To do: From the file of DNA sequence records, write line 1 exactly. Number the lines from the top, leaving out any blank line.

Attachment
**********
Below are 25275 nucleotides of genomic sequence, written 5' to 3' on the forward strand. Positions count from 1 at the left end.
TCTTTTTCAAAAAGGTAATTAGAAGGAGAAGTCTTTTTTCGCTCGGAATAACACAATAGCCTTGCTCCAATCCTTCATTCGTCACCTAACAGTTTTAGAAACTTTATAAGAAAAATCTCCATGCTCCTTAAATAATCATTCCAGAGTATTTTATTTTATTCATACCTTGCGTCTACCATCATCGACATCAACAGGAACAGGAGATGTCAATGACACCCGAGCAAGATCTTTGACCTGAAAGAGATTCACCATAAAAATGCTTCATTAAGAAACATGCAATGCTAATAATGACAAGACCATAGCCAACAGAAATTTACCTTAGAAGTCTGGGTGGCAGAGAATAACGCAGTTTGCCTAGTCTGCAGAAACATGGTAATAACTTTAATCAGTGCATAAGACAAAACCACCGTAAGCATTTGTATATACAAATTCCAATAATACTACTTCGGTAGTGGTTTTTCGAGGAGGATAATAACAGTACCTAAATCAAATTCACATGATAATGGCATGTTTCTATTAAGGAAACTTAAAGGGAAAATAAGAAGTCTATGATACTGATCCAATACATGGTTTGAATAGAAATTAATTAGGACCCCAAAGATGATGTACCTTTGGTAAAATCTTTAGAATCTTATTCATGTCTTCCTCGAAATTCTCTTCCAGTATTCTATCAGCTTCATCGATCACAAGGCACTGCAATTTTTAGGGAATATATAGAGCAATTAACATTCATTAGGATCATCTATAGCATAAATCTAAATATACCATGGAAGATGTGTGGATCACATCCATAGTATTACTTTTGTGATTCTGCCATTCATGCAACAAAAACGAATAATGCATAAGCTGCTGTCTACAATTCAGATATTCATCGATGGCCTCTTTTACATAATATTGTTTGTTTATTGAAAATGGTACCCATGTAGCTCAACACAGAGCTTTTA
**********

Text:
Below are 25275 nucleotides of genomic sequence, written 5' to 3' on the forward strand. Positions count from 1 at the left end.